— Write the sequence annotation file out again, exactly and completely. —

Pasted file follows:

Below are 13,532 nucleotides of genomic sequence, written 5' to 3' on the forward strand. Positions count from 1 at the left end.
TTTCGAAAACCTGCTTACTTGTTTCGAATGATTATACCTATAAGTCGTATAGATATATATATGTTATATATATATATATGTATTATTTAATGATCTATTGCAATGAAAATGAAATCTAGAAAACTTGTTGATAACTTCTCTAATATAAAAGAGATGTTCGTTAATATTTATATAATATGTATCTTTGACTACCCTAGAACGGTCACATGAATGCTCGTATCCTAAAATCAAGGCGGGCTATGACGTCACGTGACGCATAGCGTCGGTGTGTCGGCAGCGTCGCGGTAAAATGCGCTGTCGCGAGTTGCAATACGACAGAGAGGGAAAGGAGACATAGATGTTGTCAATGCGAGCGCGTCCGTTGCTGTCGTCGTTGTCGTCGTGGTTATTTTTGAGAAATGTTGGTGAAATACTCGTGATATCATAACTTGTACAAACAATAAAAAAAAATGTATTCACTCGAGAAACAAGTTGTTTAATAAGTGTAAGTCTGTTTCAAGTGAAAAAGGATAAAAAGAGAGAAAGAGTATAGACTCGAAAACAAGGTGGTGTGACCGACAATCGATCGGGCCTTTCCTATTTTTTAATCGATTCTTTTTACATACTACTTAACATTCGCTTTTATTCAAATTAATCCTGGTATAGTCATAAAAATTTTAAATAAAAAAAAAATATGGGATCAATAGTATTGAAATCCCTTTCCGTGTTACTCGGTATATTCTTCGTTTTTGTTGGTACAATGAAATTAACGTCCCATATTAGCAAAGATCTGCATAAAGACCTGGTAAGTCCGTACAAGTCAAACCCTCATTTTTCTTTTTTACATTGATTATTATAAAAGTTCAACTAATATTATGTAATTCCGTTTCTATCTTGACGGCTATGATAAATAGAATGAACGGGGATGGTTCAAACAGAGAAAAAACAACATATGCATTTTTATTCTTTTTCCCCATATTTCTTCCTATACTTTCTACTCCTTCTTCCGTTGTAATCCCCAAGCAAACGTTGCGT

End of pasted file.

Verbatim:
Below are 13,532 nucleotides of genomic sequence, written 5' to 3' on the forward strand. Positions count from 1 at the left end.
TTTCGAAAACCTGCTTACTTGTTTCGAATGATTATACCTATAAGTCGTATAGATATATATATGTTATATATATATATATGTATTATTTAATGATCTATTGCAATGAAAATGAAATCTAGAAAACTTGTTGATAACTTCTCTAATATAAAAGAGATGTTCGTTAATATTTATATAATATGTATCTTTGACTACCCTAGAACGGTCACATGAATGCTCGTATCCTAAAATCAAGGCGGGCTATGACGTCACGTGACGCATAGCGTCGGTGTGTCGGCAGCGTCGCGGTAAAATGCGCTGTCGCGAGTTGCAATACGACAGAGAGGGAAAGGAGACATAGATGTTGTCAATGCGAGCGCGTCCGTTGCTGTCGTCGTTGTCGTCGTGGTTATTTTTGAGAAATGTTGGTGAAATACTCGTGATATCATAACTTGTACAAACAATAAAAAAAAATGTATTCACTCGAGAAACAAGTTGTTTAATAAGTGTAAGTCTGTTTCAAGTGAAAAAGGATAAAAAGAGAGAAAGAGTATAGACTCGAAAACAAGGTGGTGTGACCGACAATCGATCGGGCCTTTCCTATTTTTTAATCGATTCTTTTTACATACTACTTAACATTCGCTTTTATTCAAATTAATCCTGGTATAGTCATAAAAATTTTAAATAAAAAAAAAATATGGGATCAATAGTATTGAAATCCCTTTCCGTGTTACTCGGTATATTCTTCGTTTTTGTTGGTACAATGAAATTAACGTCCCATATTAGCAAAGATCTGCATAAAGACCTGGTAAGTCCGTACAAGTCAAACCCTCATTTTTCTTTTTTACATTGATTATTATAAAAGTTCAACTAATATTATGTAATTCCGTTTCTATCTTGACGGCTATGATAAATAGAATGAACGGGGATGGTTCAAACAGAGAAAAAACAACATATGCATTTTTATTCTTTTTCCCCATATTTCTTCCTATACTTTCTACTCCTTCTTCCGTTGTAATCCCCAAGCAAACGTTGCGT